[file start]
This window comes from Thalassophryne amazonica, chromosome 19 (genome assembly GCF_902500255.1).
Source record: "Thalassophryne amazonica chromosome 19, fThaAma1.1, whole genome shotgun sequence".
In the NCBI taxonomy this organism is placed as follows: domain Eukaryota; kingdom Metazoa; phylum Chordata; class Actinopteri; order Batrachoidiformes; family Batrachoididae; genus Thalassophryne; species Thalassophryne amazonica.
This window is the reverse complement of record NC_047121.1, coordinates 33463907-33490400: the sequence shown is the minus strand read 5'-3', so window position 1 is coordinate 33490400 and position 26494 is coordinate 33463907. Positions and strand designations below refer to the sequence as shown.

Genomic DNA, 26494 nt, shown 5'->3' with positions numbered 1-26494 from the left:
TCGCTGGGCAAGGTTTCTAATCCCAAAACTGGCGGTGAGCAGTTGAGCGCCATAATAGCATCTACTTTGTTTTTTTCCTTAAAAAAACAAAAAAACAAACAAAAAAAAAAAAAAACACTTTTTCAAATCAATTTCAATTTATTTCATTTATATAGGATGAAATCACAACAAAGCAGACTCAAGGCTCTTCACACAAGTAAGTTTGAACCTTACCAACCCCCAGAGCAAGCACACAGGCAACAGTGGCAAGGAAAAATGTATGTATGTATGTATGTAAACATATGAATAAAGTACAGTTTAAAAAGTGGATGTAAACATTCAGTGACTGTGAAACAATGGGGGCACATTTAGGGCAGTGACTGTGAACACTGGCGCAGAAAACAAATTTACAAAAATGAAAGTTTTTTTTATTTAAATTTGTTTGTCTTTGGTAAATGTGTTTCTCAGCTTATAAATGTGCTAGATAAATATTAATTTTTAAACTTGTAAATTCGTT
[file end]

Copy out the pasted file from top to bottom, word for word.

This window comes from Thalassophryne amazonica, chromosome 19 (genome assembly GCF_902500255.1).
Source record: "Thalassophryne amazonica chromosome 19, fThaAma1.1, whole genome shotgun sequence".
In the NCBI taxonomy this organism is placed as follows: domain Eukaryota; kingdom Metazoa; phylum Chordata; class Actinopteri; order Batrachoidiformes; family Batrachoididae; genus Thalassophryne; species Thalassophryne amazonica.
This window is the reverse complement of record NC_047121.1, coordinates 33463907-33490400: the sequence shown is the minus strand read 5'-3', so window position 1 is coordinate 33490400 and position 26494 is coordinate 33463907. Positions and strand designations below refer to the sequence as shown.

Genomic DNA, 26494 nt, shown 5'->3' with positions numbered 1-26494 from the left:
TCGCTGGGCAAGGTTTCTAATCCCAAAACTGGCGGTGAGCAGTTGAGCGCCATAATAGCATCTACTTTGTTTTTTTCCTTAAAAAAACAAAAAAACAAACAAAAAAAAAAAAAAACACTTTTTCAAATCAATTTCAATTTATTTCATTTATATAGGATGAAATCACAACAAAGCAGACTCAAGGCTCTTCACACAAGTAAGTTTGAACCTTACCAACCCCCAGAGCAAGCACACAGGCAACAGTGGCAAGGAAAAATGTATGTATGTATGTATGTAAACATATGAATAAAGTACAGTTTAAAAAGTGGATGTAAACATTCAGTGACTGTGAAACAATGGGGGCACATTTAGGGCAGTGACTGTGAACACTGGCGCAGAAAACAAATTTACAAAAATGAAAGTTTTTTTTATTTAAATTTGTTTGTCTTTGGTAAATGTGTTTCTCAGCTTATAAATGTGCTAGATAAATATTAATTTTTAAACTTGTAAATTCGTT